Andrew Rosman, who on July 1 took the helm at Fairleigh Dickinson University’s Silberman College of Business, knows today’s learning environment.
Rosman, in his 25 years of experience, has built a reputation for leadership in online learning, an increasingly prevalent ingredient in modern academia.
He also knows accounting. Rosman founded a master’s program in accounting at the University of Connecticut after spending years teaching the subject at the school.
So NJBIZ asked him about how capable those two things are of fitting together:
NJBIZ: What’s the best way to entice students to enroll in a graduate accounting program?
Andrew Rosman: (It’s) to ask them to consider the various careers that are available to them, related (starting) salaries, and the career paths that accounting will enable them to pursue in leadership positions, such as CFO and CEO.
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NJBIZ: What sort of preconceptions is a college fighting with when it comes to students who might not have interest in this program?
AR: If there are preconceptions, it is that accounting involves too much math. But that is not really true, in the sense that the level of sophisticated math is fairly moderate. In reality, accounting careers are less about math and more about critical thinking skills, including the ability to be inquisitive and skeptical. If these are skills that you think you excel in then accounting is a field that you should consider.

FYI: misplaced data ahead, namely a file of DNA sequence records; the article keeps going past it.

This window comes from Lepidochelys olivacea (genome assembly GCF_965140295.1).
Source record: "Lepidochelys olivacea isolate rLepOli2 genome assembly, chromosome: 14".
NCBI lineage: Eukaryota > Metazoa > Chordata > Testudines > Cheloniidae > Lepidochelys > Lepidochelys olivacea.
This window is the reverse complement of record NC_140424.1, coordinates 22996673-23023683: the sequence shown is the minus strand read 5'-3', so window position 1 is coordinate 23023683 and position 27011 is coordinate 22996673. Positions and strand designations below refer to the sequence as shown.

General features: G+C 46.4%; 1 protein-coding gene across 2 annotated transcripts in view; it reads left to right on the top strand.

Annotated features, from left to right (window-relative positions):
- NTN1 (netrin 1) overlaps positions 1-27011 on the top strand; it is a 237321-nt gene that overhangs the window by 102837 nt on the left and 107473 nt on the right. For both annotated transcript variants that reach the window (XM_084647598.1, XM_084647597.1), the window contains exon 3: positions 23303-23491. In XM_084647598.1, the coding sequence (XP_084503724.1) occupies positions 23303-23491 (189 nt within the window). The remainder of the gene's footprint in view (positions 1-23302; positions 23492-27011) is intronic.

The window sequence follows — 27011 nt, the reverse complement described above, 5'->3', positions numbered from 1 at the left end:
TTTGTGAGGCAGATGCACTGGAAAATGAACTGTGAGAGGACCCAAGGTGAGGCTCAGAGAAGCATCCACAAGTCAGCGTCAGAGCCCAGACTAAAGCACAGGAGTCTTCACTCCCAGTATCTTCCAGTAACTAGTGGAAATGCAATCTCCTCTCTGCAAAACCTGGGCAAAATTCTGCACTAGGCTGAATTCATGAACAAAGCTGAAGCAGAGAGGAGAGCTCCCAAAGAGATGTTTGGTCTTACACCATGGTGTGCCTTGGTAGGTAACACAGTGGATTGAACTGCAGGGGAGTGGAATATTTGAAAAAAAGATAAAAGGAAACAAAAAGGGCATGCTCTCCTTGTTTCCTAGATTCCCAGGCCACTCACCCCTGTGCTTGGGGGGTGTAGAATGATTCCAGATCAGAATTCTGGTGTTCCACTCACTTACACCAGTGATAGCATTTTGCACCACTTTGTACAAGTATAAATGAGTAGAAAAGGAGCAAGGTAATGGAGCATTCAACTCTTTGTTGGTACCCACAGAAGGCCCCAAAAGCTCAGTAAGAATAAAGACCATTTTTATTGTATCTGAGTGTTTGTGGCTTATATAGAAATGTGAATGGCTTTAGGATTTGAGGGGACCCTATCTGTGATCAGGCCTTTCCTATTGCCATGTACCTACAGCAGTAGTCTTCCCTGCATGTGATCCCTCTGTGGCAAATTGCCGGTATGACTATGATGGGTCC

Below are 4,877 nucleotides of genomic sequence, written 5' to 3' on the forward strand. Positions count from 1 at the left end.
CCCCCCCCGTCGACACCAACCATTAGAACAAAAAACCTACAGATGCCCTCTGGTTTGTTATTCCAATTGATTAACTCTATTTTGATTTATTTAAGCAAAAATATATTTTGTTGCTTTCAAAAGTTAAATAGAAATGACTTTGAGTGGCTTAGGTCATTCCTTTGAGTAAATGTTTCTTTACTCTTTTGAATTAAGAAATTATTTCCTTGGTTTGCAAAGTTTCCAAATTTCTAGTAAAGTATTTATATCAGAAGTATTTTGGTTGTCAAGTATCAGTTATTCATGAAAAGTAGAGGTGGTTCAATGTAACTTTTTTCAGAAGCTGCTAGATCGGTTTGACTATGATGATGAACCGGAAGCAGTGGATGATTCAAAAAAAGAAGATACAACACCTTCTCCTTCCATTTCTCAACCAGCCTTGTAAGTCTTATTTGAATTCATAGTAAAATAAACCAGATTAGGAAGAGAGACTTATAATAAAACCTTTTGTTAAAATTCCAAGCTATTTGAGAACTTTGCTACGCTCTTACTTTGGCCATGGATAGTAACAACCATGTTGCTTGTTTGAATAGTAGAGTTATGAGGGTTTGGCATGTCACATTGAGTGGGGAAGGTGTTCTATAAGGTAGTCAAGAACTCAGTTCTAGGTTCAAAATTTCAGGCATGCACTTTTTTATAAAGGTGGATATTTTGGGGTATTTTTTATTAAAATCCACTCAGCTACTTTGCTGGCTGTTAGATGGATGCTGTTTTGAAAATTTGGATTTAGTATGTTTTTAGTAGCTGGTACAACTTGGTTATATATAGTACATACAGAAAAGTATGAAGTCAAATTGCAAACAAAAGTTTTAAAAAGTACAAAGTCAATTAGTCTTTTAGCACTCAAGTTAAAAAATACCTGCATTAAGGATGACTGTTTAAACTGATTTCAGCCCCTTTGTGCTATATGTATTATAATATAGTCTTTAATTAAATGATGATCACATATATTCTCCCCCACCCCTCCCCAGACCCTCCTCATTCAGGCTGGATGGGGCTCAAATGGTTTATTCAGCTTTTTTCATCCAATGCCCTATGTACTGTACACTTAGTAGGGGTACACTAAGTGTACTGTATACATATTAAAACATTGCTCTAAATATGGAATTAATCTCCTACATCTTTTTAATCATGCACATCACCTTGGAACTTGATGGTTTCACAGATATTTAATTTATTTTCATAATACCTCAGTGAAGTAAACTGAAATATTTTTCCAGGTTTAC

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NJBIZ: What are some ways these programs are being made more appealing to this population?
AR: At FDU students can join student organizations such as the Accounting Society and attend workshop and speakers’ series to learn more about skills for success in accounting and other business fields. When they are fully informed, students will find that their stereotypes often are inaccurate and then can pursue their choices based on the facts.
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NJBIZ: What’s the trend? Are there more incoming students that are interested in accounting programs?